My 93-year-old mom refuses to take her medicine and management is threatening to evict her. How can we get her to take her meds so that she won’t get evicted from her apartment?


Touched by an Angel. My 93 year old mom lives in a residential situation and once a week her guardian angel visits her and takes her out and, etc. She has been diagnosed with paranoia and maybe dementia by a psychiatrist who prescribed meds. She refuses to take them and is causing problems at the facililty about people coming into her apt. and stealing from her. She says they have a key. Actually, she is misplacing things - they have been found later. The management is threatening to evict her. We cannot convince her that nobody is coming in. She says we are all against her and don't believe her. How can we get her to take her meds and see if that helps her delusions?

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Have the staff person who dispenses the medication document it (time, your Mother's willingness to accept it, etc.) for 10 days. If you find that your Mother did not take her medication, discuss with the facility staff whether they have a proposal or need to amend and update the plan of care for your Mother. Is it possible that the status of her conditions make her an unsuitable patient/resident for the level of care offered by this particular facility? You would know best. Do you feel she is receiving adequate care and is safe in the environment? Can she acknowledge that if she doesn't cooperate with good behavior, willingness to take medications, and taking decent nutrition then she will not be able to live there?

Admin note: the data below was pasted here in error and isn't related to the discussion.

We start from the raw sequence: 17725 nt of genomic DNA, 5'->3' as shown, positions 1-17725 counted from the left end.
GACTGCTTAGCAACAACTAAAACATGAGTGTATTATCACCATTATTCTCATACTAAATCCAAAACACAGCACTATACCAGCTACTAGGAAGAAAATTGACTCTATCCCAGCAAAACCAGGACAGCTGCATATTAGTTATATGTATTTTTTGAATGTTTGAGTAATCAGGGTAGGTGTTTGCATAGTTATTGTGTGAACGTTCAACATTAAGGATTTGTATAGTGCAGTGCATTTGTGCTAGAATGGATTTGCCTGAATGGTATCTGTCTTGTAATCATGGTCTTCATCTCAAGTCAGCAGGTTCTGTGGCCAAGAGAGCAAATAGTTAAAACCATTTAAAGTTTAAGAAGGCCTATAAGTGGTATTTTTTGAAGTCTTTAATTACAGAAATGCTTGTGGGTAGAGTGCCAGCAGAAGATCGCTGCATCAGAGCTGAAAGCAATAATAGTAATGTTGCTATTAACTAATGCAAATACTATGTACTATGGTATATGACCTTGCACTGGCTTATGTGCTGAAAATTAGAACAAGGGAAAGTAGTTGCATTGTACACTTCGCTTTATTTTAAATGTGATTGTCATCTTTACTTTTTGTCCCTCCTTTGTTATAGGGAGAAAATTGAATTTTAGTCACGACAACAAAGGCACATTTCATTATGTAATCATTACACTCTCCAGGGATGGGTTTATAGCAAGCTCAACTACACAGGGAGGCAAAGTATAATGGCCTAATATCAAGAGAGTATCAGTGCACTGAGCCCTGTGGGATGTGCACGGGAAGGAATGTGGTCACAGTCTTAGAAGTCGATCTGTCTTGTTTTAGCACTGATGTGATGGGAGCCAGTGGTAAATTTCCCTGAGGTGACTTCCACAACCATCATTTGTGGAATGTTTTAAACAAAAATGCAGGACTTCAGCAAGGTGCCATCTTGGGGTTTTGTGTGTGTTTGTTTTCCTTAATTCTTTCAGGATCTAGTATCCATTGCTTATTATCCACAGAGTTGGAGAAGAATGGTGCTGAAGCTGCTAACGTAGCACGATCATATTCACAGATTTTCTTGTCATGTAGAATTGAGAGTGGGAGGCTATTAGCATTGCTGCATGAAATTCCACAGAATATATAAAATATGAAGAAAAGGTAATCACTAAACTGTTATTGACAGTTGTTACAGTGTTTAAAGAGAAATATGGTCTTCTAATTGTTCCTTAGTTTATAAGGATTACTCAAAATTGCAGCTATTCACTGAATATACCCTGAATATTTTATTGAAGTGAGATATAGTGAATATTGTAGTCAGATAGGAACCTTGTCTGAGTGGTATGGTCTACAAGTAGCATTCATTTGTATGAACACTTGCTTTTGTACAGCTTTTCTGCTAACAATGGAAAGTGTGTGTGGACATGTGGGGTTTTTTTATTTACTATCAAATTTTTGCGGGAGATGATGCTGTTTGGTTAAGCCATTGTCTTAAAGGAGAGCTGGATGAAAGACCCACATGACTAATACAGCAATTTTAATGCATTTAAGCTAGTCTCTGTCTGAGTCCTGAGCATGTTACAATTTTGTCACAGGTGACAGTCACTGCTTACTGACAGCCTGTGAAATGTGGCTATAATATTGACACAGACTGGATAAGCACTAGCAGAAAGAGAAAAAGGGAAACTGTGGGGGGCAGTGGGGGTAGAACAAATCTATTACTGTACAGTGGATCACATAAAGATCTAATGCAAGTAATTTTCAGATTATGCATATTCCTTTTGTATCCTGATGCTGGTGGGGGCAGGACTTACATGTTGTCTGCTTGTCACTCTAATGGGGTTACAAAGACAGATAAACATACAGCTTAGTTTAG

Our family dealt with similar problems. Paranoia and misplaced items are a reality with their age and dementia symptoms. Also, there actually were other patients who came into apartments and took items. Those patients were not suited to the type of care being offered at the facilty. They wandered unmonitored until someone reported trouble.

As a routine, the staff came in at night with enough noise and flashlights to wake our family members. When you are wakened out of deep sleep, you do begin to wonder if someone is coming in to take things.
My sister, a home health registered nurse, asked the facility to provide more monitoring of its patients who wander, take things and cause trouble. We gave them 60 days to correct the problem. When they did not offer practical solutions we then decided to move our family member elsewhere. We were fortunate to have an alternative option.
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Does she listen to anyone in your family to where she will calm down enough to take her medication? Can someone be there at the same time everyday to see that she does? Is the medication taken 1x a day or up to 4x a day? If you have the time and ability to be there for her, GREAT, give it a try! But, you may need to look for facility with more nursing capabilities. As she is refusing to take her meds, she needs staff that can and will get her to take them. She is not going to get better with out them.
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